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Clean up mess from WWII, isles tell U.S., Japan

The Solomon Islands want the United States and Japan to clean up some of the mess they left behind after World War II battles in the Pacific.

Prime Minister Batholomew Uluf'alu said Friday that at least 50 battleships and aircraft carriers are rotting on the sea bed near the historic battle site of Guadalcanal, harming fish, coral and other marine life.The 1943 Allied landing at Guadalcanal was the start of an island-hopping strategy that brought a strike force to Japan's doorstep at Iwo Jima and Okinawa by 1945.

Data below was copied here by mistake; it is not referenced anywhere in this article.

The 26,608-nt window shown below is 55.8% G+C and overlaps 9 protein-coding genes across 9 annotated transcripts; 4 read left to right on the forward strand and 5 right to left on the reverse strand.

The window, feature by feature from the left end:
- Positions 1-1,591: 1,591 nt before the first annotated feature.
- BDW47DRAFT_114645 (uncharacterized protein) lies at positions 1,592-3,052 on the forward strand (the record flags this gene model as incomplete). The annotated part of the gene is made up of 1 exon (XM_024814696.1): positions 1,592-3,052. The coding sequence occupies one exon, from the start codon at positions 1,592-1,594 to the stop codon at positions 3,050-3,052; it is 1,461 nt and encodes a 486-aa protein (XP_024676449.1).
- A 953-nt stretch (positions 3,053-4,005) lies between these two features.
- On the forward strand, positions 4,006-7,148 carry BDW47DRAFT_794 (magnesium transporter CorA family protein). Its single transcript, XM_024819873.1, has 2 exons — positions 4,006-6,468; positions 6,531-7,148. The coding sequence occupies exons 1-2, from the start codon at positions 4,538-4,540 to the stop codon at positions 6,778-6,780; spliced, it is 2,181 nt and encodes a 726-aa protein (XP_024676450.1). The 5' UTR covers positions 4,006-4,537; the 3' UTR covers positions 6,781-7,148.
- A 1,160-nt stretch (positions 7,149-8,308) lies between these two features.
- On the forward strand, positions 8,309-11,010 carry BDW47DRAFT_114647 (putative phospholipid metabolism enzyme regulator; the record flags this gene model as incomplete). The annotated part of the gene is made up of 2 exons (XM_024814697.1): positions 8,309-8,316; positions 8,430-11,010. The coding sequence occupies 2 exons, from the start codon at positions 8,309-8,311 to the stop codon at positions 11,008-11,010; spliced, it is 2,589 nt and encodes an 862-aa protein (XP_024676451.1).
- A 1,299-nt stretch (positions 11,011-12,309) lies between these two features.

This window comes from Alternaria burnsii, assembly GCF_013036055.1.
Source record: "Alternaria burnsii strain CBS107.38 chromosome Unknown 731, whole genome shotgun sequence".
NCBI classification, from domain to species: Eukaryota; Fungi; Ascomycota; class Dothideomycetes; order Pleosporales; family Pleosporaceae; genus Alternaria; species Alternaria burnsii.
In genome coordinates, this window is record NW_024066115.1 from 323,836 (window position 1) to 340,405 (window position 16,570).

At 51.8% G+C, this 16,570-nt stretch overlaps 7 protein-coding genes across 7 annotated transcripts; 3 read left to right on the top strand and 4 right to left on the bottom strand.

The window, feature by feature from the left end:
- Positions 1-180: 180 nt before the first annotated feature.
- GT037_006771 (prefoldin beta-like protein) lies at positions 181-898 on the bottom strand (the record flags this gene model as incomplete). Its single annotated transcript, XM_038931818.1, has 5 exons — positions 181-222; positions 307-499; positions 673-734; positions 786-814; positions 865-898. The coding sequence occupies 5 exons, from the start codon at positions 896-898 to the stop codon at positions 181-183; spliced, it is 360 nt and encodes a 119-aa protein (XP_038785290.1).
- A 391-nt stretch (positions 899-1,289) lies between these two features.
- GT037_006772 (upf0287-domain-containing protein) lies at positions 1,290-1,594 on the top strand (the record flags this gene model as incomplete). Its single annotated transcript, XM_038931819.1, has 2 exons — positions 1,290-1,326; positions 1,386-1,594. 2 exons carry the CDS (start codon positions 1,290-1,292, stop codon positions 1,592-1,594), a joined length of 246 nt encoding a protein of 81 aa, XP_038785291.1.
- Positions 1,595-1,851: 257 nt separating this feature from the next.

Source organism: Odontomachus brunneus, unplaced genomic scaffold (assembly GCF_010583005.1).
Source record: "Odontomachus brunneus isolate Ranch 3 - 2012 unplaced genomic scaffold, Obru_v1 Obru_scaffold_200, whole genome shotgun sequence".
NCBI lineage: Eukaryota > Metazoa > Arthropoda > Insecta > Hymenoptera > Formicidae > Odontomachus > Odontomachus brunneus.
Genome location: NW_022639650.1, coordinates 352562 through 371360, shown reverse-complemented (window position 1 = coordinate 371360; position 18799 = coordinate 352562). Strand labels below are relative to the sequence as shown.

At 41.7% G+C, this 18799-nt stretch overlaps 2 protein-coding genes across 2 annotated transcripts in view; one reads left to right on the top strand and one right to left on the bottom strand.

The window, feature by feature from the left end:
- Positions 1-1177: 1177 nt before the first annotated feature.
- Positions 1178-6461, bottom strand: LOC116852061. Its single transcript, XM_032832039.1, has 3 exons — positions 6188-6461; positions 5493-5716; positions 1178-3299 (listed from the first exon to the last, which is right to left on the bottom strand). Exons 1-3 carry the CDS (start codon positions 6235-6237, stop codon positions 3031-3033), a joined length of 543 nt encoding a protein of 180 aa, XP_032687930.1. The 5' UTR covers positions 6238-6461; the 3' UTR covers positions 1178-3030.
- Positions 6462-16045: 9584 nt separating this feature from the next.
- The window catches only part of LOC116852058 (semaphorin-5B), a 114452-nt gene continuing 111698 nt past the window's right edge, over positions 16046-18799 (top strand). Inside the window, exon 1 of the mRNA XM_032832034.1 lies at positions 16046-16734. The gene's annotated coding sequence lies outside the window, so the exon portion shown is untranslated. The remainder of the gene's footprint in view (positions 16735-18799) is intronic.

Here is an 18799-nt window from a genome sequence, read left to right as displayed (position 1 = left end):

Ulufa'alu said the government raised the issue with the Japanese and U.S. governments at recent U.N. meetings.

Solomon Islands, an archipelago northeast of Australia in the Coral Sea, has a population of nearly 400,000. It gained independence from Britain in 1978 but retains the queen as a titular head of state.